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Homily - Feast of Christ the King - Bishop McKeown


Sunday, 21 November 2021

The public message of Jesus began with the proclamation that the Kingdom of God was close at hand. During his life, he showed what an upside-down kingdom that would be with an emphasis on the little ones and those at the edge. Now, close to the end of his public life and a prisoner before Pilate, Jesus still proclaims that he is king – but not like the kingdoms of this world. What might we, his disciples, learn from our scripture readings today?

Firstly, Jesus showed that the battle of life is not between competing human power blocks but between the realm of good and the reality of evil. The Kingdom of God and the rule of Christ the King would mark the end of the battle that started in the Garden of Eden where human stupidity destroyed the equilibrium for which human beings had been created in God's image and likeness. Christian have always recognised both the dignity of the human person and the capacity of making self-centred, destructive, short-sighted choices. Today's feast celebrates the belief that the merciful grace of God will overcome the human ability to make sinful choices, that base themselves on the assumption that I am the centre of the universe, that I know best, that what I want is right and my right.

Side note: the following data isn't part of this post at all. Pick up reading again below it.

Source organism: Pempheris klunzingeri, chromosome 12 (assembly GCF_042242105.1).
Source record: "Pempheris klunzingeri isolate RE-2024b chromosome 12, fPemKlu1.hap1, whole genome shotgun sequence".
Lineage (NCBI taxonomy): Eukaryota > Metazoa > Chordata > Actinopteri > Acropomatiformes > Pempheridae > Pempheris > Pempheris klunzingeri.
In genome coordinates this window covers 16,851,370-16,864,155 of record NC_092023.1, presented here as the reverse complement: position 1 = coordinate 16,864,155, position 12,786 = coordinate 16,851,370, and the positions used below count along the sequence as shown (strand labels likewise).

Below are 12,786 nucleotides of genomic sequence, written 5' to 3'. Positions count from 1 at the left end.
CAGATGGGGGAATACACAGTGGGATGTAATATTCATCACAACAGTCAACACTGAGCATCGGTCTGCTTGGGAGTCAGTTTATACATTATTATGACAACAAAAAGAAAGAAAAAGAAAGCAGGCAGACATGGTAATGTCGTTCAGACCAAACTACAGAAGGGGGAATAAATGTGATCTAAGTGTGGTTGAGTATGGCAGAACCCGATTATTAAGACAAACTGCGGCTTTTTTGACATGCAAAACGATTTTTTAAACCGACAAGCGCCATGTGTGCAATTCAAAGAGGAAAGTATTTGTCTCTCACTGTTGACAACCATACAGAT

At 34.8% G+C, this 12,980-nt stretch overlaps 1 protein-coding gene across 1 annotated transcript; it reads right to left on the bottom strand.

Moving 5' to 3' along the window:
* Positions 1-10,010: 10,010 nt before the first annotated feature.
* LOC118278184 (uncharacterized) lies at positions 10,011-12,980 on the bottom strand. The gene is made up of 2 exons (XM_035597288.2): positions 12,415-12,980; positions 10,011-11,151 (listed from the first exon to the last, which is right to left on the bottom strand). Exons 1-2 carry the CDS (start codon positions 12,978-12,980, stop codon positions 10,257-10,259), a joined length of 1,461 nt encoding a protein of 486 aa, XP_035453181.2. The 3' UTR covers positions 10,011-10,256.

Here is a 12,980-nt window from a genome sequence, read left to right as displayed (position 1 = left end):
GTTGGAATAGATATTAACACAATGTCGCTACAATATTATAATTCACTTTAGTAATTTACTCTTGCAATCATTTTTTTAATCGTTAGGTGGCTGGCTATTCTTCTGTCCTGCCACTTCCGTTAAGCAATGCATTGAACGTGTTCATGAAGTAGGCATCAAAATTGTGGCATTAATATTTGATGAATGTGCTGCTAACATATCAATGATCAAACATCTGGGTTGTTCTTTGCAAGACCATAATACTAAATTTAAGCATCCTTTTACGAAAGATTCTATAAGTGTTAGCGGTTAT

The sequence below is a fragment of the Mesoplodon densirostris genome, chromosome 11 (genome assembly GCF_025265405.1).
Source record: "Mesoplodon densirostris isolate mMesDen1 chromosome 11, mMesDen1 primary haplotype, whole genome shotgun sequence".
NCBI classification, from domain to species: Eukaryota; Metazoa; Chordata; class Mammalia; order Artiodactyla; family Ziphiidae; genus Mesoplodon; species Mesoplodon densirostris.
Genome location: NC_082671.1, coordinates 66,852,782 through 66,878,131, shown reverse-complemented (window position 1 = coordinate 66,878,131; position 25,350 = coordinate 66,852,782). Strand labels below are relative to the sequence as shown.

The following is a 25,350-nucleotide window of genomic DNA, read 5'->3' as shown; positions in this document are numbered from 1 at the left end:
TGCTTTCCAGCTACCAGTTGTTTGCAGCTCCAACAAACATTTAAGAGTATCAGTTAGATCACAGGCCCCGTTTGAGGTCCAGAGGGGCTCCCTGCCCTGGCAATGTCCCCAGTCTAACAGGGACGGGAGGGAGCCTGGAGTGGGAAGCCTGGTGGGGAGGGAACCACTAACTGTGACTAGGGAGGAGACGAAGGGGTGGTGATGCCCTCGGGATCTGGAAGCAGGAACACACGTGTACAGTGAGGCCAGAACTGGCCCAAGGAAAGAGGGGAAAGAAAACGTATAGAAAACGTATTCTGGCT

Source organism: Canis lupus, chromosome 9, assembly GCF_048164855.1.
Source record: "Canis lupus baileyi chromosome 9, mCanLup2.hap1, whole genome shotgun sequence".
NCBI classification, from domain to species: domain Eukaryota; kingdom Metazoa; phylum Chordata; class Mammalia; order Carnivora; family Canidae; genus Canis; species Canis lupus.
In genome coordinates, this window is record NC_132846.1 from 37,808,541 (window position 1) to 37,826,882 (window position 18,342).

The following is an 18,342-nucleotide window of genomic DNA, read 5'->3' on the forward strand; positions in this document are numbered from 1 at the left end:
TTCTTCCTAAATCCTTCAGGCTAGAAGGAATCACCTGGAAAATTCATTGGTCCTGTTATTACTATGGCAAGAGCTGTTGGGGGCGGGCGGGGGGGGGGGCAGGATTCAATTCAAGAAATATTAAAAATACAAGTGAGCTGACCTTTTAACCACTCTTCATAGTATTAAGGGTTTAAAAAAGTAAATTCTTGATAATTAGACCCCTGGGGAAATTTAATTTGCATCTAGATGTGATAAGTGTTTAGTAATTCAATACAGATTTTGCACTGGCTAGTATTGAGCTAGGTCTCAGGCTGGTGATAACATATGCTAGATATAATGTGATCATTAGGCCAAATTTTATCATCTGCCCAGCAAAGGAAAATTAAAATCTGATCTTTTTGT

All of Jesus' teaching and miracles were intended as signs that evil could be conquered by good and grace. Thus, the first step in becoming a disciple of Jesus is not merely believing in God. In a world drowning in sad news. the first challenge is whether I can believe in good. Our culture constantly rails against the past and its faults, and delights in shocking revelations about the present. But it does not offer healing hope, just compensation, based on the shallow assumption that healing can be bought. And if money does not solve the pain, then there is nothing else that will. Today's feast proclaims that, in the end, mercy and grace will be victorious – and that this victory can begin here and now. The Kingdom of God is close at hand, Jesus says. Christ the King, who reigns from the Cross, tells us that power and pomp offer little. We can dream of better than succeeding in the rat race. He tells us that life comes from dying to ourselves, not from indulging ourselves. He witnesses to the belief that generosity and goodness are not wasted, and that self-control is a source of grace and liberation, not merely an unhealthy repression of our potentially destructive animal instincts. Do those who do not come to Church see our Sunday gatherings as powerhouses of that grace and mercy? Today's feast calls us to build the Kingdom of grace in our day.